Two weeks ago, the U.S. House of Representatives passed, by voice vote, a little-understood and little-noticed amendment to the Fiscal Year 2015 Energy and Water Development and Related Agencies Appropriations Act (H.R. 4923) that would debar large federal contractors that have been found to have violated the Fair Labor Standards Act (FLSA) within the past five years. “Debarment” is a sanction imposed for violations of law that prohibits cited contractors from doing business with the federal government for a length of time.

Identical versions of the amendment introduced by Rep. Keith Ellison (D-MN), H.Amdt. 826 and H.Amdt. 926, passed the House last month appended to two appropriations bills—the Transportation, Housing and Urban Development, and Related Agencies Appropriations Act (H.R. 4745) and the Department of Defense Appropriations Act (H.R. 4870)—with virtually no debate or lobbying on the issue by the business community. Gridlock in the U.S. Senate is likely to prevent these appropriations riders from passing, and might result in a year-end omnibus funding measure that is typically stripped of riders such as the Ellison amendment. The issue of debarment and FLSA noncompliance, however, persists and bears close scrutiny.

The Ellison amendment, which bypasses established federal acquisition review and suspension procedures and jumps straight to automatic debarment, puts all jobs tied to federal contracts in jeopardy. Moreover, the ancient FLSA, enacted in 1935, is one of the most complex, confusing, and difficult workplace laws to understand and comply with, even for well-intentioned employers. (The U.S. Department of Labor (DOL) itself, which enforces the law, has even violated the law’s inscrutable distinctions between exempt and nonexempt employees, resulting in a grievance the DOL recently settled with more than 1,900 federal employees). Given these realities—the real possibility of falling afoul of the FLSA’s rules and that under the amendment a finding of fault may subject the violator to sanction—the exclusion of employers from federal contracting is a particularly harsh penalty. Nevertheless, it is foreseeable that the Ellison amendment will continue to be offered for other appropriations bills considered by the House.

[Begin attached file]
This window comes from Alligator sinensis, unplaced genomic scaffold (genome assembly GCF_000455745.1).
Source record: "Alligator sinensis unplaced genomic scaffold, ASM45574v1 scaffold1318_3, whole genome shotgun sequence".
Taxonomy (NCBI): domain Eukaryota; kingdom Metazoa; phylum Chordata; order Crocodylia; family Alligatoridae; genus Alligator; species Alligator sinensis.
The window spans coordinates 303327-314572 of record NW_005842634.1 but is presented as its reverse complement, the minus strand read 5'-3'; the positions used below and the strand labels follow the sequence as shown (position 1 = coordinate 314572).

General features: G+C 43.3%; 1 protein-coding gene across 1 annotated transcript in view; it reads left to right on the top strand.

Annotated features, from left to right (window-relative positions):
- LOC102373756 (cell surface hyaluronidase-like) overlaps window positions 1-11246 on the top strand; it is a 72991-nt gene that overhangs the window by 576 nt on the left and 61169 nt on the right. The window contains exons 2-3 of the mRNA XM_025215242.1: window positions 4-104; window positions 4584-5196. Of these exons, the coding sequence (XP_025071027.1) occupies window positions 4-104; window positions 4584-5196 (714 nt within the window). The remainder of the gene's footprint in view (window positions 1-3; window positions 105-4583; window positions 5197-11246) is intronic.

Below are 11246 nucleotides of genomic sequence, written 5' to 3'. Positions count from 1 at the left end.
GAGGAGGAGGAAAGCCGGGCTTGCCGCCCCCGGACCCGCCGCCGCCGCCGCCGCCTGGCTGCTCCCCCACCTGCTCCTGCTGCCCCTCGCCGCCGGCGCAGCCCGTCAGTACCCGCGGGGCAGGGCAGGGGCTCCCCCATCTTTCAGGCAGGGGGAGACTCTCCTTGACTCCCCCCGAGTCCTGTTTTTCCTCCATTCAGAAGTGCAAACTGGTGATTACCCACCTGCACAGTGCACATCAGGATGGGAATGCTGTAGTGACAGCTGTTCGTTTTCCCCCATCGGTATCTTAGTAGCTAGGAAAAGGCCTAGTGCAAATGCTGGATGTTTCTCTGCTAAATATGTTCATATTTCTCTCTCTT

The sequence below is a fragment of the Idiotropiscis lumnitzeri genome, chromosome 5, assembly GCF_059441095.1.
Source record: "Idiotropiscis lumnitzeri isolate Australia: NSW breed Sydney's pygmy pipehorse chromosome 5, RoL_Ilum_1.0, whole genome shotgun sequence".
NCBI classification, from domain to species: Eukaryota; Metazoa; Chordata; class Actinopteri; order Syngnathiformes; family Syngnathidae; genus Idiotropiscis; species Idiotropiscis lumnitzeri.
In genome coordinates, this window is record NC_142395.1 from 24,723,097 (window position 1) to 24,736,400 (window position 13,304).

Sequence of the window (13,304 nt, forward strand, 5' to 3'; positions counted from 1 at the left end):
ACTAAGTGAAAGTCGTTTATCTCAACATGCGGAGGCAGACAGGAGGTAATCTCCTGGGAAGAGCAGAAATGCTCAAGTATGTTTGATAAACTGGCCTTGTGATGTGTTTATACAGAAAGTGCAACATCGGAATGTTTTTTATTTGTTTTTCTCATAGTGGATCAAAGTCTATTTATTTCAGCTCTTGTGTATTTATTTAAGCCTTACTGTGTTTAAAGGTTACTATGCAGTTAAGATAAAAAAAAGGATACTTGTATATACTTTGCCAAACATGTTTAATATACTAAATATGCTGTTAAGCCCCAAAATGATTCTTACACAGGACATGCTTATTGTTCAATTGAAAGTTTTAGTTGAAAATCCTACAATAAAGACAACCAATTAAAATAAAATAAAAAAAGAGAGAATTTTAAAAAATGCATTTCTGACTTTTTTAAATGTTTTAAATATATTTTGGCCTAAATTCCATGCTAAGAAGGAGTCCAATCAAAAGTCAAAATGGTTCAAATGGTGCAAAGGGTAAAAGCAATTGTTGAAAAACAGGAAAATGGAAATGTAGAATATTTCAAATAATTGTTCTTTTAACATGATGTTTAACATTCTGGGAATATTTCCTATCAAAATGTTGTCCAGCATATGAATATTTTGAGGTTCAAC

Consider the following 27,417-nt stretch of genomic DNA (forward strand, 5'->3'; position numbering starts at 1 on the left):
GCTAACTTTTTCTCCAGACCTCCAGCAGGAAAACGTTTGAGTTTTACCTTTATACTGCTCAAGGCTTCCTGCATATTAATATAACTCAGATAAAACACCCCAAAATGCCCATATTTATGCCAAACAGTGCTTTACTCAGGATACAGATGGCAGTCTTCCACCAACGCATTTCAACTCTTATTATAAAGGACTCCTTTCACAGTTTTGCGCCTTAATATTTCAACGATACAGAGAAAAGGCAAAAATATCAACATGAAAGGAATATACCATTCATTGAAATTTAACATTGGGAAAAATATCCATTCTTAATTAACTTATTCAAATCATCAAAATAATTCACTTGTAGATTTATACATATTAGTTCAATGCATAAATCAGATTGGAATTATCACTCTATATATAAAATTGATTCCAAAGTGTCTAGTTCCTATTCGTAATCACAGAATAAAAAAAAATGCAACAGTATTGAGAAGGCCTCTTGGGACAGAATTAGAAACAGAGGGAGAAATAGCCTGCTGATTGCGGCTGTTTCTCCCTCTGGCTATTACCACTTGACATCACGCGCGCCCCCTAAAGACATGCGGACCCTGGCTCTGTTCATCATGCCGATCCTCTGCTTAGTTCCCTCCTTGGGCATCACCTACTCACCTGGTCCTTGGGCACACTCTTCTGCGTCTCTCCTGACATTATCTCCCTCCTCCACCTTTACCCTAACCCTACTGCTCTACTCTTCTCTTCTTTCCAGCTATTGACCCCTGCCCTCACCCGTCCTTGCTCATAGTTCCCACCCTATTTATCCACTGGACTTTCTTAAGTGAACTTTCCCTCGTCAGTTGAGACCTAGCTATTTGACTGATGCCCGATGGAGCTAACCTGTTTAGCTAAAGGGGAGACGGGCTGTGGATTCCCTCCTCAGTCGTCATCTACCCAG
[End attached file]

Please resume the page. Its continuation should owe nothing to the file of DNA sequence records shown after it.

Déjà vu—“High Road Government Contracting” Returns to the White House Agenda

Another issue that bears watching is “high road government contracting,” a concept introduced late in the administration of President Clinton and championed by Vice President Biden early in the first term of President Obama’s administration. “High road government contracting” would bar government contractors from bidding on federal contracts if they have violated any of the federal labor and employment laws.

During the latter stages of the Clinton administration, the government issued a final rule revising the Federal Acquisition Regulation and debarring labor and employment law violators from eligibility to bid on federal contracts. A business coalition opposing the “government contractor blacklisting regulation” (as it was then commonly termed) was joined by many of the federal contracting officers who would have been responsible for the difficult task of applying the new regulation. After much consideration, a “midnight regulation” was issued as a final rule in the closing days of the Clinton administration, only to be reversed the following year by the incoming administration of President Bush. Look for the “high road government contracting” initiative to return in the final years of President Obama’s administration.

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